On-arrival vaccination cuts BRD morbidity, mortality

Oklahoma feeder trial shows positive results from on-arrival BRD vaccination in high-risk calves.

June 21, 2016

2 Min Read
On-arrival vaccination cuts BRD morbidity, mortality

Antibiotic metaphylaxis helps control BRD, but Oklahoma State University recently researched giving vaccinations for BRD on arrival and found some advantages.

In most stocker and feedlot operations there is a 30- to 60-day starter phase, where cattle are acclimated to their new surroundings and health is monitored closely. Standard practice is to vaccinate shortly after arrival and boost two weeks later. In many cases, the arrival antibiotic can mask the lack potential effects of the arrival vaccination program, so health problems are assumed to be due to resistance of the on-arrival antibiotic, not the lack of effectiveness of the vaccination program.

OSU ran a 60-day trial in which more than 1,400 high-risk calves were assigned to one of three vaccine protocols on-arrival at the feedlot. This trial was published as "Evaluation of Commercially Available Multivalent Modified-Live Viral Vaccines on Health and Performance in Feedlot Cattle," in Jacobs Journal of Vaccines and Vaccination, Nov. 17, 2015.

The calves in the OSU study were not given an antibiotic on-arrival. Health and performance outcomes were measured to show the differences between the groups.

The three vaccine groups were:

  • INFORCE 3 and ONE SHOT BVD on-arrival; booster 14 days later with BOVI-SHIELD GOLD 5

  • Pyramid 5 + Presponse SQ on-arrival; booster 14 days later with Pyramid 5

  • Vista Once SQ on-arrival; booster 14 days later Vista 5

The INFORCE 3 and ONE SHOT BVD group was given an intranasal modified-live viral (MLV) vaccine for bovine herpesvirus 1, bovine respiratory syncytial virus (BRSV) and parainfluenza 3 (PI3) virus, in addition to an injectable MLV vaccine for bovine viral diarrhea (BVD) virus types 1 and 2, and M. haemolytica.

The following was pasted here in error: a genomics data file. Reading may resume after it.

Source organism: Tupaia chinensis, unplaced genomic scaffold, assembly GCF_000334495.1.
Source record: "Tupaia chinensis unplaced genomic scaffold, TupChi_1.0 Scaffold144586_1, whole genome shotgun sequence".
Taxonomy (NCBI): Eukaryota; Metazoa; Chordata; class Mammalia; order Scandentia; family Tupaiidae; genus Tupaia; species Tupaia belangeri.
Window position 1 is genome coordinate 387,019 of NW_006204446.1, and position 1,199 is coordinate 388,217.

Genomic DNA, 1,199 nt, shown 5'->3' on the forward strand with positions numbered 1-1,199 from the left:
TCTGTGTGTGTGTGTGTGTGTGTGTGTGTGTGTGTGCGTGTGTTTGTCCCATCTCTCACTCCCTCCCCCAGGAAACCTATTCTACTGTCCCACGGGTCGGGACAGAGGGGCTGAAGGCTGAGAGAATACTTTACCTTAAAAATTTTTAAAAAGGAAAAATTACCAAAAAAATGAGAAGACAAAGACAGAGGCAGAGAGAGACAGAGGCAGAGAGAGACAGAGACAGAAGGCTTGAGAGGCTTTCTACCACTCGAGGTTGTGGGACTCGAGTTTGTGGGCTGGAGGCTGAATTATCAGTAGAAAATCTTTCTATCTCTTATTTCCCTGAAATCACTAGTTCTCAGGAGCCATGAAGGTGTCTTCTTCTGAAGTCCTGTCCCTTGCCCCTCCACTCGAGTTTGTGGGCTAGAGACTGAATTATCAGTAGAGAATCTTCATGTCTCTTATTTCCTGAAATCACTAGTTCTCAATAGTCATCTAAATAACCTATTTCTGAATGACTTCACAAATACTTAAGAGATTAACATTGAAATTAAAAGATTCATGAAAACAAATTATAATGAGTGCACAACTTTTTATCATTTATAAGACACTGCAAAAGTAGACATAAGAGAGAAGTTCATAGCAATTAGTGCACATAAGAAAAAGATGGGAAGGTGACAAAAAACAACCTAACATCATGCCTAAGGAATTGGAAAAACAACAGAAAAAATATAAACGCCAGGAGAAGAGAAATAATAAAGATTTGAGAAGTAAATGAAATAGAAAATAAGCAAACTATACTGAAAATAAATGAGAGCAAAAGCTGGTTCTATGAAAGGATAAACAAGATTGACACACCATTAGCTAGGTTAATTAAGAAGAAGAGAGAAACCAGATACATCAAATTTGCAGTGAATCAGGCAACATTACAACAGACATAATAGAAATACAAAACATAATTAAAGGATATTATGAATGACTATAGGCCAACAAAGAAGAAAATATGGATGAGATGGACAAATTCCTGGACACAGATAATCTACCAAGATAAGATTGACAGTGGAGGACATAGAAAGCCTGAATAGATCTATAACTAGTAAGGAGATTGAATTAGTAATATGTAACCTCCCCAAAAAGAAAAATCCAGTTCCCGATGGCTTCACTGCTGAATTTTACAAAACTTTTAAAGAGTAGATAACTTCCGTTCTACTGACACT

The other two groups were given an injectable combination MLV respiratory and M. haemolytica vaccine.

It was expected several calves would need a first BRD treatment in the first 10 days of the study, since vaccines require time for the calves’ immune systems to mount a response. There was no statistical difference at the first treatment between the groups.

The real difference between the groups occurs when looking at the percentage of calves needing a second and third BRD treatment, says Douglas Hilbig, DVM, Beef Zoetis Technical Services.

The INFORCE 3 and ONE SHOT BVD group showed significantly less (p-value = 0.01) second and third treatments when compared with Vista Once SQ. INFORCE 3 and ONE SHOT BVD had measurably less mortality when compared to Pyramid 5 + Presponse SQ and Vista Once SQ.

Although the regimen using INFORCE 3 and ONE SHOT BVD required the greatest initial cost, the reduction in mortality losses experienced by the calves vaccinated with INFORCE 3 and ONE SHOT BVD resulted in an overall per-head benefit of $16.87 and $32.49 compared with calves vaccinated with Pyramid 5 + Presponse SQ and Vista Once SQ, respectively.

"The study confirms that on-arrival vaccination protocol of high-risk calves impacts re-treatment and mortality rates," Hilbig says.

He adds another important point from the study is that a protocol with an intranasal viral vaccination can result in improved well-being and better cattle performance.

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